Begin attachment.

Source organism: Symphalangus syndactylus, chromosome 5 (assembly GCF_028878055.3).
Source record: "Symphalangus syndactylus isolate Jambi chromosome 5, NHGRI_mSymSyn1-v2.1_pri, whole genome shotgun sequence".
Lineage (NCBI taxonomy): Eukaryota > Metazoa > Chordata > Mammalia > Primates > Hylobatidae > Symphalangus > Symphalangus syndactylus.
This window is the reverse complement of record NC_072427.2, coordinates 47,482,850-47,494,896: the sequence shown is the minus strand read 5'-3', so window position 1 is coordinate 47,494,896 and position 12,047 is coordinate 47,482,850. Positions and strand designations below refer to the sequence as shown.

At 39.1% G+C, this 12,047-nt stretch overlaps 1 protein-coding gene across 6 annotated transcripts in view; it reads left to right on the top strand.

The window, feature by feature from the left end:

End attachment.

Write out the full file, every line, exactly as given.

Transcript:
Source organism: Symphalangus syndactylus, chromosome 5 (assembly GCF_028878055.3).
Source record: "Symphalangus syndactylus isolate Jambi chromosome 5, NHGRI_mSymSyn1-v2.1_pri, whole genome shotgun sequence".
Lineage (NCBI taxonomy): Eukaryota > Metazoa > Chordata > Mammalia > Primates > Hylobatidae > Symphalangus > Symphalangus syndactylus.
This window is the reverse complement of record NC_072427.2, coordinates 47,482,850-47,494,896: the sequence shown is the minus strand read 5'-3', so window position 1 is coordinate 47,494,896 and position 12,047 is coordinate 47,482,850. Positions and strand designations below refer to the sequence as shown.

At 39.1% G+C, this 12,047-nt stretch overlaps 1 protein-coding gene across 6 annotated transcripts in view; it reads left to right on the top strand.

The window, feature by feature from the left end: